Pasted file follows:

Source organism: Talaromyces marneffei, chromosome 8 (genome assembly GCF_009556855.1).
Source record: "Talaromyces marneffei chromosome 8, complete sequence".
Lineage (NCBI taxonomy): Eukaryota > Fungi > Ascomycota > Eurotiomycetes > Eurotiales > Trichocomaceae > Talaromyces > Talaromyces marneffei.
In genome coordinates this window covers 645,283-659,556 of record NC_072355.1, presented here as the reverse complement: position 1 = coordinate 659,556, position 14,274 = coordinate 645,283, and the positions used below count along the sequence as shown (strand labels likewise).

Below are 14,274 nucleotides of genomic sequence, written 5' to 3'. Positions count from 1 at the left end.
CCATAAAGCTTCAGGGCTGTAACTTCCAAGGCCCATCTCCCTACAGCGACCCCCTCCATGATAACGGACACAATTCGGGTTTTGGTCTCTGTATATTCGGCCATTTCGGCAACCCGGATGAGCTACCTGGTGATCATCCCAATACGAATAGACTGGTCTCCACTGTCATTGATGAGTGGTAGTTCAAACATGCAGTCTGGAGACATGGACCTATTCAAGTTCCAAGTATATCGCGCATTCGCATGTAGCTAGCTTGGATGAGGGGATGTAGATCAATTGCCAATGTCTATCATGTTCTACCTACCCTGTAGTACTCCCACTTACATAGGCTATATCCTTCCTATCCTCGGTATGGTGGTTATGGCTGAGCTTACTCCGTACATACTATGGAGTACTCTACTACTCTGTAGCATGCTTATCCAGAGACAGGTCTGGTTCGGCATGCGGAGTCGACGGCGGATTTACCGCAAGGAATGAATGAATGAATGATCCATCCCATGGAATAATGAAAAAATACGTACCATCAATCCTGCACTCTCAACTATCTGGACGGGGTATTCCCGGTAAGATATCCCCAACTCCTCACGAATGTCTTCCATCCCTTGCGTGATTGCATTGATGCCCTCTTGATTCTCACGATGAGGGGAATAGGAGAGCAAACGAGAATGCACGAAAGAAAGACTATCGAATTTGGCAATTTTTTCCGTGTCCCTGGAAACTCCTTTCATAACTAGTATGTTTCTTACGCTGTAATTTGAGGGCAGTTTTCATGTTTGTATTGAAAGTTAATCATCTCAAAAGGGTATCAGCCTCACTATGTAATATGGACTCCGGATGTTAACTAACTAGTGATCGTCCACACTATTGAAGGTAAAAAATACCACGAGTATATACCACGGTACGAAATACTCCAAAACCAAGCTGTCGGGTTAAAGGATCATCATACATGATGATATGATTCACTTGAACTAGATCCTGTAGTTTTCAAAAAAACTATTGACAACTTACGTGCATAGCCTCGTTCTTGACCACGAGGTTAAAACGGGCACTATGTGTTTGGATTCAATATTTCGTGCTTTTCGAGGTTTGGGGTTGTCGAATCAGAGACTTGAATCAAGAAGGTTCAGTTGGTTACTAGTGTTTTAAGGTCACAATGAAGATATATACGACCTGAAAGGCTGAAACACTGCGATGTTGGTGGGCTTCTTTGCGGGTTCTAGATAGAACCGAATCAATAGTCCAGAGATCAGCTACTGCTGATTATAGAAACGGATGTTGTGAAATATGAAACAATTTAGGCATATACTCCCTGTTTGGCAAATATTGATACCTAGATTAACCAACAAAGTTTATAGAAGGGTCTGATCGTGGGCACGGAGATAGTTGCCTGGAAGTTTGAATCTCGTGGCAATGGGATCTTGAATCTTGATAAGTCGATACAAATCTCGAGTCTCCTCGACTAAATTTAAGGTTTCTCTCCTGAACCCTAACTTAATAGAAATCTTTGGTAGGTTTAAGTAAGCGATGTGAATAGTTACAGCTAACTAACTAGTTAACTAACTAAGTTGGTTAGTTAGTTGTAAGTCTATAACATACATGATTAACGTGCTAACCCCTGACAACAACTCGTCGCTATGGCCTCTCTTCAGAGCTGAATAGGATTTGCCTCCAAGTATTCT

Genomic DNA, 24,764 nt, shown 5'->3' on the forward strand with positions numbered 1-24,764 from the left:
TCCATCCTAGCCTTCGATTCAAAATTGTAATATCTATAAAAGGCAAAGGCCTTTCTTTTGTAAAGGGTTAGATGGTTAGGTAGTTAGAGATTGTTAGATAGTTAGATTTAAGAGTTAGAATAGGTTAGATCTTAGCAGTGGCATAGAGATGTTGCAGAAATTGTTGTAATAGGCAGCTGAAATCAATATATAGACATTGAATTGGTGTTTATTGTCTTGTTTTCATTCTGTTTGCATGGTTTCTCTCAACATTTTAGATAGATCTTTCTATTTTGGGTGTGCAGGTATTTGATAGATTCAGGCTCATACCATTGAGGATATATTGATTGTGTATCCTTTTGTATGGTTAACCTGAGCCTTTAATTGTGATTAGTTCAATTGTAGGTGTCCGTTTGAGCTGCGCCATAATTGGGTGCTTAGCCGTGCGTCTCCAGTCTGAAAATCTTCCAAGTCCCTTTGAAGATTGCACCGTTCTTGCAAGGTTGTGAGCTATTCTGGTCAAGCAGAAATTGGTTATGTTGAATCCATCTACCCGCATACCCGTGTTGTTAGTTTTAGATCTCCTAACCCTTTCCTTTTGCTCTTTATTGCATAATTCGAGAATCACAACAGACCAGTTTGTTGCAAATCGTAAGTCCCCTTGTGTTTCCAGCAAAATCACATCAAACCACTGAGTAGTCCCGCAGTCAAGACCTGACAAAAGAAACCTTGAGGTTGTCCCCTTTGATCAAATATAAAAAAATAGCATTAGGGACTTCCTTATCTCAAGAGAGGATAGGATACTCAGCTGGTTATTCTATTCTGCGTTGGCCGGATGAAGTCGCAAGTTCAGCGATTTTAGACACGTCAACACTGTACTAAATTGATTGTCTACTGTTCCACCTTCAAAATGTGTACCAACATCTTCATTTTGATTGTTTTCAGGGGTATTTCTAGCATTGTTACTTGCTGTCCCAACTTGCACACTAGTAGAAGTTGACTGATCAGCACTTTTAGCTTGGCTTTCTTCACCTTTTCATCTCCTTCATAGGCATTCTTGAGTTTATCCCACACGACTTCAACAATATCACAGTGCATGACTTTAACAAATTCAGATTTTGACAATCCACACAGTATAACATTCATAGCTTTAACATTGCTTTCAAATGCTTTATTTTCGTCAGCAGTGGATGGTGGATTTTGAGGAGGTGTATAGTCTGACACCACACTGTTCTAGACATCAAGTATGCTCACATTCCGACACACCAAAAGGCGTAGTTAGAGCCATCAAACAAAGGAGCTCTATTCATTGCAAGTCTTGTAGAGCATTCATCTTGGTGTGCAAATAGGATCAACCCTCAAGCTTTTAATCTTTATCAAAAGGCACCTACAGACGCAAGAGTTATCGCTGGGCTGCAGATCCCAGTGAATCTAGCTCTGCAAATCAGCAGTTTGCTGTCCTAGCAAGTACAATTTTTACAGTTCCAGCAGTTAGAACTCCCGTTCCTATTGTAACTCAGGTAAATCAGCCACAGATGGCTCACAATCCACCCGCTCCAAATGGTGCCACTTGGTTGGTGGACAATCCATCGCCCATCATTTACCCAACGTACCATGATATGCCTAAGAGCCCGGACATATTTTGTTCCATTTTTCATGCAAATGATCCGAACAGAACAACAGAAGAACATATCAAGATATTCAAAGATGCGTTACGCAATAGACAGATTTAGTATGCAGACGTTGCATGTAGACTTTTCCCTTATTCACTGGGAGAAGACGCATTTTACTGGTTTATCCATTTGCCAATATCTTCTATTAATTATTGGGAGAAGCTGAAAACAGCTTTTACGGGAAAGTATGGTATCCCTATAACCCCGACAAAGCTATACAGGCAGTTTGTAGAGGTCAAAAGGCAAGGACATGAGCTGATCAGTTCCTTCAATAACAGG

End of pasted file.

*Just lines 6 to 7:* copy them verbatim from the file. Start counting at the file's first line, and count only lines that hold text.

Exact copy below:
CCATAAAGCTTCAGGGCTGTAACTTCCAAGGCCCATCTCCCTACAGCGACCCCCTCCATGATAACGGACACAATTCGGGTTTTGGTCTCTGTATATTCGGCCATTTCGGCAACCCGGATGAGCTACCTGGTGATCATCCCAATACGAATAGACTGGTCTCCACTGTCATTGATGAGTGGTAGTTCAAACATGCAGTCTGGAGACATGGACCTATTCAAGTTCCAAGTATATCGCGCATTCGCATGTAGCTAGCTTGGATGAGGGGATGTAGATCAATTGCCAATGTCTATCATGTTCTACCTACCCTGTAGTACTCCCACTTACATAGGCTATATCCTTCCTATCCTCGGTATGGTGGTTATGGCTGAGCTTACTCCGTACATACTATGGAGTACTCTACTACTCTGTAGCATGCTTATCCAGAGACAGGTCTGGTTCGGCATGCGGAGTCGACGGCGGATTTACCGCAAGGAATGAATGAATGAATGATCCATCCCATGGAATAATGAAAAAATACGTACCATCAATCCTGCACTCTCAACTATCTGGACGGGGTATTCCCGGTAAGATATCCCCAACTCCTCACGAATGTCTTCCATCCCTTGCGTGATTGCATTGATGCCCTCTTGATTCTCACGATGAGGGGAATAGGAGAGCAAACGAGAATGCACGAAAGAAAGACTATCGAATTTGGCAATTTTTTCCGTGTCCCTGGAAACTCCTTTCATAACTAGTATGTTTCTTACGCTGTAATTTGAGGGCAGTTTTCATGTTTGTATTGAAAGTTAATCATCTCAAAAGGGTATCAGCCTCACTATGTAATATGGACTCCGGATGTTAACTAACTAGTGATCGTCCACACTATTGAAGGTAAAAAATACCACGAGTATATACCACGGTACGAAATACTCCAAAACCAAGCTGTCGGGTTAAAGGATCATCATACATGATGATATGATTCACTTGAACTAGATCCTGTAGTTTTCAAAAAAACTATTGACAACTTACGTGCATAGCCTCGTTCTTGACCACGAGGTTAAAACGGGCACTATGTGTTTGGATTCAATATTTCGTGCTTTTCGAGGTTTGGGGTTGTCGAATCAGAGACTTGAATCAAGAAGGTTCAGTTGGTTACTAGTGTTTTAAGGTCACAATGAAGATATATACGACCTGAAAGGCTGAAACACTGCGATGTTGGTGGGCTTCTTTGCGGGTTCTAGATAGAACCGAATCAATAGTCCAGAGATCAGCTACTGCTGATTATAGAAACGGATGTTGTGAAATATGAAACAATTTAGGCATATACTCCCTGTTTGGCAAATATTGATACCTAGATTAACCAACAAAGTTTATAGAAGGGTCTGATCGTGGGCACGGAGATAGTTGCCTGGAAGTTTGAATCTCGTGGCAATGGGATCTTGAATCTTGATAAGTCGATACAAATCTCGAGTCTCCTCGACTAAATTTAAGGTTTCTCTCCTGAACCCTAACTTAATAGAAATCTTTGGTAGGTTTAAGTAAGCGATGTGAATAGTTACAGCTAACTAACTAGTTAACTAACTAAGTTGGTTAGTTAGTTGTAAGTCTATAACATACATGATTAACGTGCTAACCCCTGACAACAACTCGTCGCTATGGCCTCTCTTCAGAGCTGAATAGGATTTGCCTCCAAGTATTCT

Genomic DNA, 24,764 nt, shown 5'->3' on the forward strand with positions numbered 1-24,764 from the left: